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American Yakuza

movie reviewmovie review out of 4

All-Reviews.com Movie Review: American Yakuza

Starring: Viggo Mortensen, Franklin Ajaye
Director: Frank Cappello
Rated: R
RunTime: 95 Minutes
Release Date: January 1994
Genre: Action


*Also starring: Christine Lawson, John Fujioka, Michael Nouri, Nicky Katt, Ryo Ishibashi, Yuji Okumoto



Review by Dragan Antulov
2 stars out of 4

The author of this review, while being introduced to the phenomenon called "straight-to-video" in the early 1990, made an interesting observation. It dealt with the trailers of the "straight-to-video" movies. The good trailers usually meant bad or unwatchable movies. The trailer for AMERICAN YAKUZA, 1993 action film by Nick A. Capello, was one of the better ones. But the movie itself was one of the rare exceptions to the rule above; it was surprisingly good and it delivered the goods promised in the trailer.

The plot of this movie, based on the screenplay by John Allen Nelson and Max Strom, uses the very same American phobias as much more spectacular (and less successful) RISING SUN - phobias based on the great success of Japanese economy in 1980s and the infiltration of Japanese capital into American mainland. But in order for this film to have attractive "straight-to-video" potential, the Japanese invasion of USA happens in the form of yakuzas - Japanese crime organisations that are taking over lucrative crime businesses from the locals like Mafia. Of course, that leads to the series of bloody conflicts and one of the people caught in the crossfire is Nick Davis (played by Viggo Mortensen), convict recently released from prison. He happens to be in the right place and the right time and saves the life of an important yakuza. Yakuza reward him by employing his services and he gradually begins to get their trust and friendship. Of course, they don't know that Davis is undercover FBI agent, now torn between his official duty and the loyalty he feels towards his new friends.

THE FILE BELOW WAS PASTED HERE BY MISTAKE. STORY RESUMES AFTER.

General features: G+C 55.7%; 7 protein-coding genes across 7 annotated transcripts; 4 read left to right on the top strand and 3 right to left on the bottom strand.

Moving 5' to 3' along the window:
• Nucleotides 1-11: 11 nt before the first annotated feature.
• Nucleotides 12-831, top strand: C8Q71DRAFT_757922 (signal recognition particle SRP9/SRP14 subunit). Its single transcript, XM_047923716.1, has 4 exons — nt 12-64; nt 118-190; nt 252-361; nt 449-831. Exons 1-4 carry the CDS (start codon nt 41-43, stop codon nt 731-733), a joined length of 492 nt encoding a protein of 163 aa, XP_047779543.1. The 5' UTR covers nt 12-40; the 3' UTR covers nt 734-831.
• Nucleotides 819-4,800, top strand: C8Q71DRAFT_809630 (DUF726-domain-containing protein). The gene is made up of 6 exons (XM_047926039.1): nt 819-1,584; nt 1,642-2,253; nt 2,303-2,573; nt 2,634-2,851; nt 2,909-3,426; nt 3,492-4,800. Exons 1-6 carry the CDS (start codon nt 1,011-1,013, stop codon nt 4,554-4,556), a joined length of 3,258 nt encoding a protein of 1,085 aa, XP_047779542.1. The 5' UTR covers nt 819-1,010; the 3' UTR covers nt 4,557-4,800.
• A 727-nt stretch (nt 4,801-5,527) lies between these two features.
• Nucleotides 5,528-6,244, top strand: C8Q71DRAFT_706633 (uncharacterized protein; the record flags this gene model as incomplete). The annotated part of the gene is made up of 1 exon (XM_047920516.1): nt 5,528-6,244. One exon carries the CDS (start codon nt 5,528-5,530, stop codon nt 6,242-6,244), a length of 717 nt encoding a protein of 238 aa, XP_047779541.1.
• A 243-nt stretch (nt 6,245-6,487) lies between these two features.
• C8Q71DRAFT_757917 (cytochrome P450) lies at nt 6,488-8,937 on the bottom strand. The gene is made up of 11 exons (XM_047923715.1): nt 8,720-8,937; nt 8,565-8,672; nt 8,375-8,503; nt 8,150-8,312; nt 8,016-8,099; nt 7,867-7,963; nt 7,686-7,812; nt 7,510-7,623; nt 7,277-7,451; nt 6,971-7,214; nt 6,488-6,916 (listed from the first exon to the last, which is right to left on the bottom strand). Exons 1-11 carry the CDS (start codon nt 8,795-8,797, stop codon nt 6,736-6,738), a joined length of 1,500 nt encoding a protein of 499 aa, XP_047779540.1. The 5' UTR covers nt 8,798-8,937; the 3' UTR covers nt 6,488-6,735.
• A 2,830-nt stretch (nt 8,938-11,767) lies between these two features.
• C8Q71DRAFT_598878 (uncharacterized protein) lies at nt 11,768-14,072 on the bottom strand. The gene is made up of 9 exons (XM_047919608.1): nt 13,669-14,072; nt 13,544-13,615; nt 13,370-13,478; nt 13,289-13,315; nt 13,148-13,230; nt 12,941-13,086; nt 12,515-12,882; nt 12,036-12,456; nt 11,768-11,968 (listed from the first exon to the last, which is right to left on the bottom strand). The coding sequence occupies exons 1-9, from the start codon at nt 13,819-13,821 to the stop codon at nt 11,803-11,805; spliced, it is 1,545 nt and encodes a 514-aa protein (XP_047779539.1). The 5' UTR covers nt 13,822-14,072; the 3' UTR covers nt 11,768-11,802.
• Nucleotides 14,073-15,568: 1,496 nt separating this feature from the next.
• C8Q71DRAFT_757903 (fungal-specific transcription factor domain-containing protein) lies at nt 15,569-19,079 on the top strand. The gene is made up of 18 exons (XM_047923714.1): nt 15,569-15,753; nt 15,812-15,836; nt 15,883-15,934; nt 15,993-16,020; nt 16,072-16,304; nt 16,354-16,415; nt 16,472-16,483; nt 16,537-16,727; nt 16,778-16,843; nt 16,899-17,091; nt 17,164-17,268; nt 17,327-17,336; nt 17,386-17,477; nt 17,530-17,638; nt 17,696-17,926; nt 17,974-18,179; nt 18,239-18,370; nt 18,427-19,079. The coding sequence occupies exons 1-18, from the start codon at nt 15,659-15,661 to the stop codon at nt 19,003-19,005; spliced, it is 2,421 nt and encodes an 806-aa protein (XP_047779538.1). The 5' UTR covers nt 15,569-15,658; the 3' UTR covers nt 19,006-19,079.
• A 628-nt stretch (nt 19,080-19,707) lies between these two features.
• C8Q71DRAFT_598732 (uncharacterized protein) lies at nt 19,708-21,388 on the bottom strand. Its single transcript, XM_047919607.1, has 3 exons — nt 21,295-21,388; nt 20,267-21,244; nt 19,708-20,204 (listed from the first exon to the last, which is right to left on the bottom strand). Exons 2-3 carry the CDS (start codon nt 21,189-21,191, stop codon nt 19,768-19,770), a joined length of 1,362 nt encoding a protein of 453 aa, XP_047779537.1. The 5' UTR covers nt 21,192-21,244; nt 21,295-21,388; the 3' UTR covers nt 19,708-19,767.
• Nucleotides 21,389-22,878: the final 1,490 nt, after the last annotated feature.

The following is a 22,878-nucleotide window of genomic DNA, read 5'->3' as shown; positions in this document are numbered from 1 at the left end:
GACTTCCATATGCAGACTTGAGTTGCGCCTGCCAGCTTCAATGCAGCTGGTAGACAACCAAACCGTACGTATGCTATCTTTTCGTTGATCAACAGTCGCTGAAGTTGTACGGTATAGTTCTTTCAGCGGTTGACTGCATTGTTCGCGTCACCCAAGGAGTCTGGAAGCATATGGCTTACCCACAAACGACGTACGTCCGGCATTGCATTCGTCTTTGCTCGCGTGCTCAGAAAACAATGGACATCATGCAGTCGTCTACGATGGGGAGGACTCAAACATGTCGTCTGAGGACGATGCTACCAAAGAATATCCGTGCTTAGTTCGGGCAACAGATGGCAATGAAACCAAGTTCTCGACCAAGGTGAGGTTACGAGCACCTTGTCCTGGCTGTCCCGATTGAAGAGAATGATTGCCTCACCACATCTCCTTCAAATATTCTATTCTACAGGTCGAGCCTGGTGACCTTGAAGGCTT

Although the screenplay seems rather weak excuse for the series of standard action scenes, the writers should be commended because very few of them would use the form of an action movie to preach multiculturalism, like Nelson and Strom do. Of course, the plot is full of simplifications and sometimes not very plausible events, like in many straight-to-video films. But AMERICAN YAKUZA still has a very good impact, because the direction by Nick A. Capello, very MTV-like style (few years before that style became fashionable), reminds the viewers of John Woo's Hong Kong films. The music by David C. Williams is also very good. But the most impressive element of the film is Viggo Mortensen, one of the most capable American character actors, here in a very unusual role of an action lead - tough, but sensitive man with a hidden agenda. AMERICAN YAKUZA is still a low-budget action film in its essence, but the talent of its makers managed to cross the barriers of such genre designation.

Copyright 1999 Dragan Antulov

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